Shortlisted for the Sony World Photography Awards, Rory Carnegie’s series of images explores the building blocks of fashion
Browsing Rory Carnegie’s images, published in news papers and magazines ranging from The Observer in London, to the LA Times, and GQ, and awards including the Design and Art Directors Association and Gold at the AOP, doesn’t reveal a huge interest in fashion. But spend time with photo-projects such as Autoportrait (images taken by subjects with a long cable release) and Botley Road (portraits of shopworkers in their place of work) and you see a photographer exploring the conventions and assumptions of the photographic portrait.
It should be no surprise that Carnegie would be curious about the fashion photo – the most fabulously contrived example of the portrait, a slice of visual theatre, an elaborately staged fiction. And equally no surprise that Carnegie would want to do a shoot inspired by the magical dance scene in Godard’s Band A Part, a scene whose fading in and out of the soundtrack reminds us of the beautiful lie of cinema.
Though Carnegie lost out to the dramatic, Icelandic, fashion-myth of Klaus Thymann (we will return to Thymann’s work), Carnegie’s Mannequin is a visually intense take on the building blocks of fashion – colour, styling, model, props – that are reduced to a visual concentrate of oranges, yellows, greens. It’s fashion Hyperrealism where the styling and photography means you’re never quite sure whether the model is less-than-real or more-than-real.
The shoot is also a testament to the collaborative aspect of image-making, between the photographer and stylist in this instance. Partly inspired by an Android character in science-fiction classic Blade Runner, Mannequin is a reminder that fashion photography at its best immerses us in the storytelling imagination of the photographer.
Fashion photography doesn’t seem to loom large in your body of work, how did this shoot come about?
I am not a ‘fashion photographer’, though as a much younger photographer, I did many backstage stories.I am quite interested in fashion as a socio economic phenomenon, but not really interested in the rather bizarre cyclical obsession with hemlines etc. I was however keen in putting together a ‘synthetic’ shoot, where all the materials had some relationship with oil. The backdrops are nylon net curtains, the clothes don’t appear to have much association with natural fabrics, the carpet gave everyone regular electric shocks and the models wig was no relationship with real hair.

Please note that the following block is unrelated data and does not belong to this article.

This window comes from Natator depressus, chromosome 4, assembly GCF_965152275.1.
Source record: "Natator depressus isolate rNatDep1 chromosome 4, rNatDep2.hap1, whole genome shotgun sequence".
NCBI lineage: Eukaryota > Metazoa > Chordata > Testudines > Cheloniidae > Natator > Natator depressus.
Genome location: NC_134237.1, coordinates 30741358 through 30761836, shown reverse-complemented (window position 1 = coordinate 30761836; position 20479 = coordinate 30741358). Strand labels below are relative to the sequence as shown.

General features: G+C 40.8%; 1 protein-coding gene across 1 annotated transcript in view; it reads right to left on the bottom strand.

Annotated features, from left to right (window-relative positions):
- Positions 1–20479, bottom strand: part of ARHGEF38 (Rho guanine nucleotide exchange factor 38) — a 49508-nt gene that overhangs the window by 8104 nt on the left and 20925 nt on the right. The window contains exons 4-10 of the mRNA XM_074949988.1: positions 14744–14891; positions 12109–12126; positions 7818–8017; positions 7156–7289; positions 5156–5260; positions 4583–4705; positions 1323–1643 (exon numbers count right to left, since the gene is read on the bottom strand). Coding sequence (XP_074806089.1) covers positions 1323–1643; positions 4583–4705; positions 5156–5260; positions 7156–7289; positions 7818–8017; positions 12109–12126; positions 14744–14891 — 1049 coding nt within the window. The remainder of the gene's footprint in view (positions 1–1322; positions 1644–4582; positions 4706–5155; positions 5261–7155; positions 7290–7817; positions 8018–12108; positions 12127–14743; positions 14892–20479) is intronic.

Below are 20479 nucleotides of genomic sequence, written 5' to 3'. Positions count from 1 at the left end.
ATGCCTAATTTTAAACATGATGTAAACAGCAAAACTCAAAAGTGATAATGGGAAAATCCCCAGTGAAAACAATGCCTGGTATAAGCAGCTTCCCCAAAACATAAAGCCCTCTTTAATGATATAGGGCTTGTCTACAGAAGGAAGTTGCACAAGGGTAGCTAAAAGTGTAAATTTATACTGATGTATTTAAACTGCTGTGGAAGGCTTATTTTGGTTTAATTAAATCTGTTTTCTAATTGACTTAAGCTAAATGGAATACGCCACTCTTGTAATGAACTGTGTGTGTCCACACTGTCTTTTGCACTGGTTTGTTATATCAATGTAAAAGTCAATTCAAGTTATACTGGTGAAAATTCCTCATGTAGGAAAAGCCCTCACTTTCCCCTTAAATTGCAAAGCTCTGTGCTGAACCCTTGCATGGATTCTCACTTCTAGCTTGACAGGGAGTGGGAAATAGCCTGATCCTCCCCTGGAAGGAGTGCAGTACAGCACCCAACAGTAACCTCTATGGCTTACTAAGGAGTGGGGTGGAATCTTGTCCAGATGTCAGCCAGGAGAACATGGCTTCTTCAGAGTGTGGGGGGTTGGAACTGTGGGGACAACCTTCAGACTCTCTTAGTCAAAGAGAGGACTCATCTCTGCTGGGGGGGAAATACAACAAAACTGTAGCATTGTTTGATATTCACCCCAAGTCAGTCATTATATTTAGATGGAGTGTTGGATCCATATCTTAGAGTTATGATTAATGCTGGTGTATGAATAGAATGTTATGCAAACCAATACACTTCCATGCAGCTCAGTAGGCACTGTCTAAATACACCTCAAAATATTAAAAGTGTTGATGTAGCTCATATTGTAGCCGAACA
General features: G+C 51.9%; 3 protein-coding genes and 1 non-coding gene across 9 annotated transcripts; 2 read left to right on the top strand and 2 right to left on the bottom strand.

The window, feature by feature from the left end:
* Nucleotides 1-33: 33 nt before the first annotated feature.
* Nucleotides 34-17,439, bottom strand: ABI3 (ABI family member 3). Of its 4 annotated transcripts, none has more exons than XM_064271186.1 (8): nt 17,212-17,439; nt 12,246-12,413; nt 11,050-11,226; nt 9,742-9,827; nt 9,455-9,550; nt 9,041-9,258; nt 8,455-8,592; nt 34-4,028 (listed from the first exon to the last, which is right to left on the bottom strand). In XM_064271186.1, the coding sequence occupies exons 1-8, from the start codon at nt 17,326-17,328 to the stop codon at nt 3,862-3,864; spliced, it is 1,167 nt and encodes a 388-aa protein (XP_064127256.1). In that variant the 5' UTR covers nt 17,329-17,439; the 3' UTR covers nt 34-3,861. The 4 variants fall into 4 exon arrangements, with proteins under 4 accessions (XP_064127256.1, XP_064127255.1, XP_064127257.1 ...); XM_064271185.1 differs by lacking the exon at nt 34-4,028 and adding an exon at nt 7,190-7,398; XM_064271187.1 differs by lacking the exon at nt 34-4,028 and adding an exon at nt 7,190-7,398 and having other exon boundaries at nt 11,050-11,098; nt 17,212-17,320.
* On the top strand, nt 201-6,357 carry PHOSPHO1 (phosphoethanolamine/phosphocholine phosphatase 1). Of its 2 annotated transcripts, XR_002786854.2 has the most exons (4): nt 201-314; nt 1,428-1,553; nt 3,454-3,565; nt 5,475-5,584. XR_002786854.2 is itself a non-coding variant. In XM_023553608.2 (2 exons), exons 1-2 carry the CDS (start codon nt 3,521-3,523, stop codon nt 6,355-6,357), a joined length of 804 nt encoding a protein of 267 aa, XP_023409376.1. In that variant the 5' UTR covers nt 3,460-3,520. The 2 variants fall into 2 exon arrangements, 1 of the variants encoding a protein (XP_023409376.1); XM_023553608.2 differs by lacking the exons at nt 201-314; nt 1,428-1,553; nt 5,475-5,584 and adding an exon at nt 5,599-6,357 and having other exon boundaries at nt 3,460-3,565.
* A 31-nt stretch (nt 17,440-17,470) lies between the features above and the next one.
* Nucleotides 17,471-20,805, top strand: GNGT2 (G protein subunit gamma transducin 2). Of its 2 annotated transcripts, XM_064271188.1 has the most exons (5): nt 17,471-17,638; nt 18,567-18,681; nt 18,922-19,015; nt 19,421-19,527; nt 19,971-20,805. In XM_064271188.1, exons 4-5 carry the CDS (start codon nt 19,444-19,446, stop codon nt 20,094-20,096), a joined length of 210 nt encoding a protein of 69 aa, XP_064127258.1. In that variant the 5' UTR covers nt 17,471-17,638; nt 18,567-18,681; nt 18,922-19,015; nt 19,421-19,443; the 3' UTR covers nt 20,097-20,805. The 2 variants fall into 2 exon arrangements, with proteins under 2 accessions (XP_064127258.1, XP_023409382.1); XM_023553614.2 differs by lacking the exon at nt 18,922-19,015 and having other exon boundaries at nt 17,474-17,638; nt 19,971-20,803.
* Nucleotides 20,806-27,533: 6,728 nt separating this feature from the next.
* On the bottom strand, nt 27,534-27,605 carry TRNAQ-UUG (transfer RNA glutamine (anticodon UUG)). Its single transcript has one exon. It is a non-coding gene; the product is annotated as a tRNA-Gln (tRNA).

Is there a persona, a way of looking as a fashion photographer?
I couldn’t really explain the thinking behind most fashion photographers. For most ,I suppose it is some sort of celebration of transience. I like the work of Paolo Roversi, that seems to explore a pre- and post-war decadence.
You mention on your blog that Ridley Scott’s Blade Runner was an inspiration for this story. Is it just Blade Runner or is sci-fi imagery something that fuels your imagination?
Characters from other photographers work and other cultural mediums burn into your visual memory. I like the girl in Godard’s Bande A Part, especially the dance scene, and may some day do some project inspired by her and that scene.
Similarly the character played by Darryl Hannah, Pris, made an impression on me when I first saw the movie. After the shoot, I went back and looked at some of the pictures of her online, and they didn’t really look anything like I remembered her and how I visually reimagined her.
I am not really a big scifi person. I am yet to see Star Wars and the Lord of the Rings, whilst incredible felt overly Digitally enhanced; I am told by many that Game of Thrones is good.”
Could you tell us a little about the thinking behind the 1970s colour and styling?
I have worked very closely with a stylist called Karen Smith. We often work together and also do test shoots, mainly because we are freer than when working commercially. We came up with the styling and colour palettes together and as I explained earlier we wanted the shoot to have a very ‘not real feel’. That is also why we made up the model to look like a mannequin; we wanted the viewer to be uncertain whether it was a real person or not. Her expressions are meant to be android and lacking in emotion.
You are currently working on a very different project with writer Tim Pears broadly about the idea of community. Why this project and where are you at in the process?
I am working on a project with Tim Pears, who is a great novelist. The project is about a wall that was erected on a street and which divided the poor from the wealthier. Astonishingly, this wall stayed up for over 20 years, despite many legal attempts to have it taken down. The project is ongoing, but we are finding it difficult to get access to everybody’s house and to get them to sit for me.
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